Elden Ring First Impressions From A Dark Souls Noob

After what feels like decades of waiting – surely thanks in large part to the pandemic eating two years – "Elden Ring" is finally here. Even for someone who isn't a huge "Dark Souls" fan, it feels a bit surreal to be on the precipice of a game release this big. Major game releases will always get players excited, but a few times each decade, we get those truly major releases – games that are talked about on every corner of the internet and seem to be highly anticipated by just about everybody. "Elden Ring" is one of those games.

There's a good reason why, because over the past 13 years, the "Souls" series has redefined the action RPG genre, with it brutal difficulty and a gameplay loop that's frustrating-yet-satisfying. "Elden Ring" promises to be more than any "Souls" series game or spin-off that came before it, with an open world to explore and the worldbuilding handled by "A Song of Ice and Fire" scribe George R.R. Martin. With director Hidetaka Miyazaki and his team at From Software further refining the tried-and-true "Dark Souls" gameplay, it's no wonder people are looking forward to "Elden Ring."

Bandai Namco gave me the chance to play "Elden Ring" before release, and even though this originally started as a project to review the game, the plan quickly unraveled as it became clear that I am straight up awful at it. That's little surprise, as my "Dark Souls" bona fides are lacking, to say the least. All told, I've spent about 30 hours with "Dark Souls Remastered" heading into "Elden Ring," and that's it. It was my intention to play through at least the "Dark Souls" trilogy before "Elden Ring," but certain other games got in the way of those plans.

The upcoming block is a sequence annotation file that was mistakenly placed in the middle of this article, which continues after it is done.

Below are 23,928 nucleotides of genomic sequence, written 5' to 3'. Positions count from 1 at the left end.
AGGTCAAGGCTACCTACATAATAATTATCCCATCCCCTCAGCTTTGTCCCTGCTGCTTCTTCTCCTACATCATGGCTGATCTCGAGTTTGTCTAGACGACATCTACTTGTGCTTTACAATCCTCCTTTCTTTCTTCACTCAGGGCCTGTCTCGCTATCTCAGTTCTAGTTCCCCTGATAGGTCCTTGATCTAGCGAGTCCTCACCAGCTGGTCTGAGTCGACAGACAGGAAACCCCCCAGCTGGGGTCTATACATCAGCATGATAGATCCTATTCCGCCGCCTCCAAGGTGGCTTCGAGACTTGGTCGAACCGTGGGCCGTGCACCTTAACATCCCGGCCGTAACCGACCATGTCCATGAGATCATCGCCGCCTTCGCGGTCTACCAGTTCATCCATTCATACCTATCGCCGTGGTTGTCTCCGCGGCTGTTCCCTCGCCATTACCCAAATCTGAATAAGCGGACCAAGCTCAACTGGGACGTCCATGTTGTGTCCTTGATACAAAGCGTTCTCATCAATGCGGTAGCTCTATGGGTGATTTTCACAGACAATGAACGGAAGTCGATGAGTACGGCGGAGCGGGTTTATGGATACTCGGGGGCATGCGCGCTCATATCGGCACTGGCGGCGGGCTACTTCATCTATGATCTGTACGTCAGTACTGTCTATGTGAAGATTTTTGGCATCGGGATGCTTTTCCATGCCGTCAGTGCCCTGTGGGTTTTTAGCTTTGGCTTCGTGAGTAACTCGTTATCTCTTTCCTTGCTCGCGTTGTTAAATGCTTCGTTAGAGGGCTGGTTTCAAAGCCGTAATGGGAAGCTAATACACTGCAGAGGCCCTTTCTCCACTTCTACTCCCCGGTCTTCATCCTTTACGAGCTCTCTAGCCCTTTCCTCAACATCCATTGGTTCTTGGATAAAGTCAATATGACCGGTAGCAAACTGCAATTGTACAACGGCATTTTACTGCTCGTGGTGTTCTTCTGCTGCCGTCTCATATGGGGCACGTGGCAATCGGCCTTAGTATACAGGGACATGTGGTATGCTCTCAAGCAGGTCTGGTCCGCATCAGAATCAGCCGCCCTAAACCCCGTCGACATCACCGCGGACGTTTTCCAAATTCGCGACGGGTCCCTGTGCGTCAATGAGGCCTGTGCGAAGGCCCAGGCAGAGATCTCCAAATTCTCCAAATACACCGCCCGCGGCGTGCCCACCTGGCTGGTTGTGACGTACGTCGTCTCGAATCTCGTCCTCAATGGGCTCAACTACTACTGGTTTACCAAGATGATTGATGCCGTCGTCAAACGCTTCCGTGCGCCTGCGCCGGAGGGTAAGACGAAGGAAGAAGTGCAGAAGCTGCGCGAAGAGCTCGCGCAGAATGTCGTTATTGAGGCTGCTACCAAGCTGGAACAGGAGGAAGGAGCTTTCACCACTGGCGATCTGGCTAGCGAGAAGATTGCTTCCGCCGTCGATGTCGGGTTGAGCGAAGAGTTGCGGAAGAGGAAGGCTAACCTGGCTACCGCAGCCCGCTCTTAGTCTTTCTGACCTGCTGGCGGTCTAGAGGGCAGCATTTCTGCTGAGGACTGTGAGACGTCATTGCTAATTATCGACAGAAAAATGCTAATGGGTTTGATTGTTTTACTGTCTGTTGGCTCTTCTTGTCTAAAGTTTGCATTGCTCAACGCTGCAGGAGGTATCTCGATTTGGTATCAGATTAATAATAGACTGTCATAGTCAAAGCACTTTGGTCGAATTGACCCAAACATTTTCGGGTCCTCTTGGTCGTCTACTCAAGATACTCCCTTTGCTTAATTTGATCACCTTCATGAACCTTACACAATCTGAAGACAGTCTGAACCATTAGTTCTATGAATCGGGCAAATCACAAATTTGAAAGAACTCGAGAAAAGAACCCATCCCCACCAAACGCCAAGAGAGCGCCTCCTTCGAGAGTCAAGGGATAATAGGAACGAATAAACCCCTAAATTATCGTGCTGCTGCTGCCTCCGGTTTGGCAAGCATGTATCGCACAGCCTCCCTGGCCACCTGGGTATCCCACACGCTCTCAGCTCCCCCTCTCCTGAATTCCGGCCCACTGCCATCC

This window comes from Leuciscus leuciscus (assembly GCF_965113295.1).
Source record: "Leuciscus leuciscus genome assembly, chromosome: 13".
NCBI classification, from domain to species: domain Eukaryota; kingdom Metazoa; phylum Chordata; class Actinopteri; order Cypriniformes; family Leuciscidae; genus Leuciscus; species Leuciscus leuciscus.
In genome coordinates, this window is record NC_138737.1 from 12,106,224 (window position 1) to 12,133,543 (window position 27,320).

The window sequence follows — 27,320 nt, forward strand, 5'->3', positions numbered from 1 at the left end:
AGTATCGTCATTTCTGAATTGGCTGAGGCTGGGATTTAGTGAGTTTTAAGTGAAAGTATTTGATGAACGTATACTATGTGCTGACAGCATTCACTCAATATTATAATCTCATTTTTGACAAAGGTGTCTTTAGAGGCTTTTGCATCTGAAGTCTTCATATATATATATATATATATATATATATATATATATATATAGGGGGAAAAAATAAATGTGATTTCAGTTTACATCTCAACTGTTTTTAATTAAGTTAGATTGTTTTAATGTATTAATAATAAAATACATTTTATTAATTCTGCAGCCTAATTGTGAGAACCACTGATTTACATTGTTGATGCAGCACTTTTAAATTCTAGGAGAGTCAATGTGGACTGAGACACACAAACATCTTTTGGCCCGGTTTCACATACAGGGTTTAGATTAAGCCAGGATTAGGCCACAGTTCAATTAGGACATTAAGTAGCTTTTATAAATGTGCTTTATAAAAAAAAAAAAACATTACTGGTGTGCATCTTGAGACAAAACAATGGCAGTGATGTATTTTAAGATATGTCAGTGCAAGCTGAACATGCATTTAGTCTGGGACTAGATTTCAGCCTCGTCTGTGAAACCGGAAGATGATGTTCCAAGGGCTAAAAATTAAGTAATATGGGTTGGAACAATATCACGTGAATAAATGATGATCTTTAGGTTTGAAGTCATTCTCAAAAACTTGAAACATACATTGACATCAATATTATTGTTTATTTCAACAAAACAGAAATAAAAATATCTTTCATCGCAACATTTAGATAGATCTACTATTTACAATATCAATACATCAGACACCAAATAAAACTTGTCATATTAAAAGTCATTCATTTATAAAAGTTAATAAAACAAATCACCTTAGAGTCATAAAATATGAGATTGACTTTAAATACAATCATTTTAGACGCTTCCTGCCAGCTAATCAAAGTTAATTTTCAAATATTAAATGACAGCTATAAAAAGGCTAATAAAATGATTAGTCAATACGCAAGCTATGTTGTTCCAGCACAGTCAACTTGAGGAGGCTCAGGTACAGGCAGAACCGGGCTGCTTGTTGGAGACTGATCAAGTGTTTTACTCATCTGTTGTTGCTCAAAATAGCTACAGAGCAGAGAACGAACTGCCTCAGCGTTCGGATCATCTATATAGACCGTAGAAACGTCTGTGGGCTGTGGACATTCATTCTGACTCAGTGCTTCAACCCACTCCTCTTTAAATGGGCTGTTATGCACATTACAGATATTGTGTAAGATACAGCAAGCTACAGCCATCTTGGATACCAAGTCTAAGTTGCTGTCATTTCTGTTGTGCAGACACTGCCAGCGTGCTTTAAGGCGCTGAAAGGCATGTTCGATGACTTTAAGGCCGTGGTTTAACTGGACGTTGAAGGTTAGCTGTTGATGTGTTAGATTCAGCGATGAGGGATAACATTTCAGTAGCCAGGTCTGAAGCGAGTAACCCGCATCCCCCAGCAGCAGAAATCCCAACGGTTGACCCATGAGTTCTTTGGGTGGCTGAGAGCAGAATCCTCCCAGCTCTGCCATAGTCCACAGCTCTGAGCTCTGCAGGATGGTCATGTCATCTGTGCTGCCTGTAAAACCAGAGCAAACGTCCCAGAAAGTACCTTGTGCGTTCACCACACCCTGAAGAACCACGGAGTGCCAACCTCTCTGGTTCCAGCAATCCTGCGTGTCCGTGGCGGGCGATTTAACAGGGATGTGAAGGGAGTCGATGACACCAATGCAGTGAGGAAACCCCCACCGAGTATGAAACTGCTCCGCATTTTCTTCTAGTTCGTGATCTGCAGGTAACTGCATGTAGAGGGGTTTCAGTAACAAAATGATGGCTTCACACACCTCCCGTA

In any case, "Elden Ring" has become a trial by fire for me. I've spent a long time playing it over the past week and progress, though slow, is happening. Even though I've spent a lot of time in "Elden Ring," it's clear that I've only scratched the surface of what the game has to offer. So, consider this not a review but rather a set of impressions from someone who is largely a "Dark Souls" noob.

Don't worry, Elden Ring is still difficult

I'm not sure if there was any fear that, by going open world and perhaps appealing to more mainstream gamers, "Elden Ring" would somehow become less difficult or more "casual" in the process, but just in case there was, we can lay that to rest. This game is still very difficult, and even though I can't really compare it to prior "Souls" games or their spin-offs, the time I've spent with Elden Ring looks a lot like the time I've spent with "Dark Souls Remastered": lots of dying, lots of trial and error, and incremental progress.

Certainly "Dark Souls" veterans will fare better than I have so far, but many fights will still require quick reaction times at the least. Boss fights and battles with sub-bosses feel like puzzles where you have to learn what your openings are and play from a distance at first as you bait out attacks so you can learn animations. Combat in this game feels great, and I'm looking forward to experimenting with it a lot more in the future.

Elden Ring open world and crafting

Obviously, one of the biggest distinctions "Elden Ring" has over its predecessors is the fact that it has an open world for players to explore. This differs from previous "Dark Souls" games that were more linear, curated experiences, and I think the open world works well. I've only seen a portion of it so far, but I've had fun exploring for curiosities and seeing what's out there.

Exploration is helped along by the fact that you have a horse, and riding around feels pretty good. You can even attack from horseback, and that can give you an edge against some enemies (while making it harder to bring others down). The horse is actually integral to exploration because it can double jump, allowing you to reach places you can't on foot.